I just returned from Venezuela where I was one of 170 international election observers from around the world, including India, Brazil, Great Britain, Argentina, South Korea and France. Among the observers were two former presidents (of Guatemala and the Dominican Republic), judges, lawyers and high-ranking officials of national electoral councils.
What we found was a transparent, reliable, well-run and thoroughly audited electoral system. Two unique and endearing features of the Venezuelan process is that both campaigning and alcohol sales are forbidden in the final two days before an election.
What has been barely mentioned by the U.S. mainstream press is that over 54 percent of the voting machines in the April 14 election have been audited to ensure that the electronic votes match the back-up paper receipts. This was done in the presence of witnesses from both the governing and opposition parties right in the local polling places. I witnessed such an audit, and the Venezuelan electoral commission has since agreed to audit 100 percent of the ballots.
An election observer and former president of Guatemala, Alvaro Colom, called the vote “secure” and easily verifiable. All told, the experience of this year’s observers aligns with that of former President Jimmy Carter, who observed last year’s elections and called Venezuela’s electoral system “the best in the world.”
What were the results? With an impressive 79 percent of registered voters going to the polls, Nicolas Maduro, heir to Hugo Chavez, won by more than 260,000 votes — 1.8 percent — over opposition leader Henrique Capriles.
While this was certainly a close race, 260,000 votes is a comfortable margin. Recall that John F. Kennedy beat Richard Nixon in 1960 by only 0.1 percent. George W. Bush became president in 2000 after losing the popular vote to Al Gore but winning by only a few hundred votes in Florida — where a recount was blocked by the U.S. Supreme Court.
In none of these U.S. elections did any other nation insist upon a recount or hesitate in recognizing the declared winner. Had a country like Venezuela done so, we would have found such a position absurd.
The United States’ refusal to recognize the April 14 Venezuelan election is no less absurd, especially given the electoral commission’s agreement to audit all of the votes. Ironically, President Barack Obama won re-election last year by a mere 0.7 percent of votes cast.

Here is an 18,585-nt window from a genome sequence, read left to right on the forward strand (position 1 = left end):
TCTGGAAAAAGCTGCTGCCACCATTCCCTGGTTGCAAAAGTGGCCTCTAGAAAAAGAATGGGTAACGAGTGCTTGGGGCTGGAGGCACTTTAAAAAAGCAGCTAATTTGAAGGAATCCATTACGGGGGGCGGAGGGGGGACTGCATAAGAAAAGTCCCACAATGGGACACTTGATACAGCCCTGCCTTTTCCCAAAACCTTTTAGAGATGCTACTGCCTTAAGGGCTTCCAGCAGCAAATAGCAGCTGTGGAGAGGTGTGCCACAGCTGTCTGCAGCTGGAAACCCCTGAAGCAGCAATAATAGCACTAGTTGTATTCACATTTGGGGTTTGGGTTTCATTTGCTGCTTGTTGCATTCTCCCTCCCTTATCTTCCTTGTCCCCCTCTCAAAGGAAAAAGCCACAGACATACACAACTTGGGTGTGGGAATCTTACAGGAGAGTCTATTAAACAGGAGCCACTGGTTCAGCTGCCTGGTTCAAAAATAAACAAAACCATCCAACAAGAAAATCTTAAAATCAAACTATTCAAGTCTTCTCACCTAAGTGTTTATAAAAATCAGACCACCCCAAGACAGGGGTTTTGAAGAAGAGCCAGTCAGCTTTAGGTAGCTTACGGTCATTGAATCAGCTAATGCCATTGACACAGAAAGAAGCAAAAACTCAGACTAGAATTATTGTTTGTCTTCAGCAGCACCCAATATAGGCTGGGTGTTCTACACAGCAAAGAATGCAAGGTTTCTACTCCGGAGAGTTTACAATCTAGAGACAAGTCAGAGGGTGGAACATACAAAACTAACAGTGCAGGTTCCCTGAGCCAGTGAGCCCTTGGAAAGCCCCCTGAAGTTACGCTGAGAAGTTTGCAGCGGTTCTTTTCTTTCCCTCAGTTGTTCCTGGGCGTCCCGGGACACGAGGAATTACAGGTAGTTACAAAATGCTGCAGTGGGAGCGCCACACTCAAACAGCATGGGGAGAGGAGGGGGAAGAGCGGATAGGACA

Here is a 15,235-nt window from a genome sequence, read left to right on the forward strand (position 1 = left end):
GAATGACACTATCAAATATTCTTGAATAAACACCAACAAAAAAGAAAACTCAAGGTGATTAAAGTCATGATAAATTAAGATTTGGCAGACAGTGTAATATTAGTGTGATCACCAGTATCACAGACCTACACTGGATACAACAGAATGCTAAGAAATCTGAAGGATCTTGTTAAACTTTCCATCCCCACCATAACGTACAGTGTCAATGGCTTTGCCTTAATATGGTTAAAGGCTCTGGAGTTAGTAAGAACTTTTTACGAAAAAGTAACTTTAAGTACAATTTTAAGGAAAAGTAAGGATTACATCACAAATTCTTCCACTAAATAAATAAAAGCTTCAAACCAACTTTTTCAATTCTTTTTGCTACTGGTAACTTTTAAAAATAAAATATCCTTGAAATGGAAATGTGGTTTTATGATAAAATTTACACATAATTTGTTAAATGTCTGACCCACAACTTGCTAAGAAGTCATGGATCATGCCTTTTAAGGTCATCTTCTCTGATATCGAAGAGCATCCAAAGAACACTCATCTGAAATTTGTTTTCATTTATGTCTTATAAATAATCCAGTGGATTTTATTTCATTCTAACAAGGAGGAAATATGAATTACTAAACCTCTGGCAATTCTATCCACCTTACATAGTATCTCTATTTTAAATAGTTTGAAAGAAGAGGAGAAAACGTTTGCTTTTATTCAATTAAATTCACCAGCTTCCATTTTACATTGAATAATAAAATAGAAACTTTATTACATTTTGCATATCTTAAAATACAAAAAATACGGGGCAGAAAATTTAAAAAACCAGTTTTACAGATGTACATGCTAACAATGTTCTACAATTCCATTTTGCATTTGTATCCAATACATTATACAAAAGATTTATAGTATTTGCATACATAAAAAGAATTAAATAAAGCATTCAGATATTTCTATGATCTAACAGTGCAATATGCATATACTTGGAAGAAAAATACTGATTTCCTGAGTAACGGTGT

The U.S. position is all the more ridiculous considering that it helped engineer and quickly recognized a coup government in Paraguay last year and approved the results of a 2009 election in Honduras even though the previous president, ousted by the military, was not allowed to compete. Of course, this pales in comparison to U.S. involvement in violent coups against democratically elected leaders in Latin America, such as those against Jacobo Arbenz in Guatemala in 1954, Salvador Allende in Chile in 1973 and Bertrand Aristide in Haiti in 2004.
The U.S. refusal to recognize the April 14 Venezuelan election is having devastating consequences because it is emboldening some in the opposition to use violence to destabilize the country. Al Gore in 2000 stepped aside for George W. Bush in the interest of his country, but Henrique Capriles and his backers would rather foster chaos and crisis in an attempt to topple the Maduro government. The same conservative forces represented by Mr. Capriles kidnapped and briefly overthrew Mr. Chavez in 2002 — with U.S. support.
The opposition has been burning down health clinics, attacking Cuban doctors and destroying ruling-party buildings, reasonably believing itself to have the backing of the U.S. government and military. So far, at least nine Venezuelans are dead and dozens have been injured.
The United States could halt this violence quickly by recognizing the results of the April 14 elections. The reason it does not do so is obvious — it does not like the government chosen by the Venezuelan people and would be glad to see it collapse in the face of violence.
We should all understand that the United States is undermining, not supporting, democracy and stability in Venezuela.
Daniel Kovalik is a labor and human rights lawyer with extensive experience in South America who teaches International Human Rights at the University of Pittsburgh School of Law.
First Published April 30, 2013 12:00 am